Psalm 146 begins with an instruction to the writer’s soul: “Praise the Lord. Praise the Lord, O my soul” (1-2). The life of faith is a life of praising God with all that we are and all that we have and all that we do. The whole self – the heart of which is the soul – is to praise God all life long.
This instruction is followed by another: “Do not put your trust in princes, in mortal men, who cannot save” (3). Princes, mortal men, even ourselves, are finite and corruptible. Eventually, we will die. But, even before we mortals die, we will be corrupted, we will sin, we will fall short of what is required of us, we will commit evil; in short, we will be human, which, by its very nature, is finite and corruptible. Regardless of what we do with our lives, we will fall short of the ideal and we will, eventually, die. “On that very day [our] plans come to nothing” (4).
To put our trust in humans, in mere mortals, is folly and foolishness! And, yet, we do it all the time! We trust the authorities in our lives all the time: the doctors, the teachers, the lawyers, the pastors, the priests, the professors, the counselors, the social workers, the police, the firemen and women, the real estate agents, the politicians, and so on. We trust the authorities in our lives all the time because, on some level, we have to. We, ourselves, cannot be authorities in all areas, so we have to trust the authority of others in those areas in which we are not authorities!
The psalmist reminds us, however, that we cannot trust completely the authority of others. We must trust them with a grain of salt, so to speak. We must reserve some doubt about them. We must question their authority and integrity. They are human, and are thus finite and corruptible. Trust authorities to the extent that humans can be trusted; but reserve your complete trust for the Lord.
Why can we trust the Lord completely? The Lord is the Maker of the heaven, the earth, the sea, and everything in them. He upholds the cause of the oppressed and gives food to the hungry, sets prisoners free, gives sight to the blind, lifts up those who are bowed down, loves the righteous, watches over the alien, sustains the fatherless and the widow, and frustrates the ways of the wicked (6-9). God is not corrupted by power, money, greed, self-interest, jealousy, or any of those others things by which humans are corrupted, so God takes care of those who are powerless and thus at the mercy of the corrupt.
As I have shared with you, I’ve been reading a book about the history of the East and the West and how they have interacted with each other since 4000 BC. The common thread in the history – regardless of which culture, country, or people are involved – is domination through any means necessary (most often violent) for political and economic gain. Victors include ancient Hebrews, the Roman Empire, Alexander the Great and the Greek Empire, Genghis Khan and the Mongolian Empire, Persia (now Iran), Russia, Spain, the British Empire, the United States of America, and others I can’t recall at the moment because the book is hundreds of pages long! Whichever culture is in power at whichever time thrives due to the riches over which it has control, and whichever culture is oppressed at whichever time declines due to being robbed of its riches by the culture that is in power.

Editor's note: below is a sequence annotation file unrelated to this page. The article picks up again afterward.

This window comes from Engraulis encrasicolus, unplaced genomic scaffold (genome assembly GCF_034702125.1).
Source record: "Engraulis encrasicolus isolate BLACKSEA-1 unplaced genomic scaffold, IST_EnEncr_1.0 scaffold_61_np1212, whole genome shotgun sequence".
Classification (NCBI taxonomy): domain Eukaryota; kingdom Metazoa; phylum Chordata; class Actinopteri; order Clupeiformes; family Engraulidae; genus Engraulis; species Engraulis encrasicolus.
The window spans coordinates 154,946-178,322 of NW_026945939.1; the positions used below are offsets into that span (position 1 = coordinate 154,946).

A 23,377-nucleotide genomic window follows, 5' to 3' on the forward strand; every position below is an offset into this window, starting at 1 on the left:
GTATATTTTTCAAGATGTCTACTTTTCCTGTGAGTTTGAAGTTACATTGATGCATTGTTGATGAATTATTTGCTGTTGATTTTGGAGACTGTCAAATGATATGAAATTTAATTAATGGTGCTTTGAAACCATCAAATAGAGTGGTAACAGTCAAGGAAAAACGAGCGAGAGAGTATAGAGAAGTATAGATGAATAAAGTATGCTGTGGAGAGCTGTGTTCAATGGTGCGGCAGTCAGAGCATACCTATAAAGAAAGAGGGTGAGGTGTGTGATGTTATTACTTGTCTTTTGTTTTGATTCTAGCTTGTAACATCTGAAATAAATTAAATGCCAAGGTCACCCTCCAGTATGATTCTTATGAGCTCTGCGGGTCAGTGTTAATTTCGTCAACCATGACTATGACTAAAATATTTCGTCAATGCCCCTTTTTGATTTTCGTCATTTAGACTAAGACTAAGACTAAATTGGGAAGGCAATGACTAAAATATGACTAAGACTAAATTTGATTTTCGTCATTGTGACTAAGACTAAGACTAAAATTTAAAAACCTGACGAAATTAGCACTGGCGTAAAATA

We are in the midst of a presidential election year, which means that we hear and learn about political corruption every day. Not only do we hear about political corruption every day, we hear about how horrible our country and the world is at this time in history. During presidential election years, we wallow in the mud that is being slung all over the place! We become anxious and worried. We think we know the answers to problems. We think we know which candidate will fix our country and our world. Or, we despair that anything will ever be fixed. We wallow – in certitude, or arrogance, or despair, or apathy, or cynicism, or sarcasm, or whatever.
Because I have been reading this history book, however, I have been able to realize that our time in history is no different than every other time in history. Human beings are corruptible. They will be corrupted and, even, become depraved. They will behave horribly due to the sins of self-interest and greed. They will be caught in the webs of social and structural evil. They will die, and on that very day their plans will come to nothing!
So, what are we to do in the midst of all this human messiness? What are we to do as we slog through the mud and filth of the world? We are to hope and trust in the Lord. Now, this doesn’t mean that we do nothing but sit around and wait for God to do God’s thing. No; we must, of course, engage with our world to the best of our ability. We must listen, read, study, and become educated. We must pray for guidance. We must behave as God would have us behave. And, after all of that, we must vote our conscience. Ultimately, however, we do not have control over the results of our efforts. We do our part, and then we let go and let God do God’s part.
And, while we do all of this, while we live in the messiness and muddiness of the world, we put our hope and trust in the Lord. The constant in all that goes on is the Lord. He is the rock on which we stand. Psalm 146 ends with, “The Lord reigns forever; your God, O Zion, for all generations. Praise the Lord” (10). When all else is said and done, we are to praise God, which means that we should live with integrity as Christians. More important than any outcome is our integrity as Christians. If we must become corrupt to get what we want, then we have lost already. Stand firm on the rock of the Lord. Be a faithful disciple of Jesus. In the muddiness and messiness of the world, let the light of Christ shine in and out of you. Amen.
Sermon preached by the Rev. Amy Johnson at the Canton Community Baptist Church, Canton, CT, Sunday, June 5, 2016, the Third Sunday After Pentecost.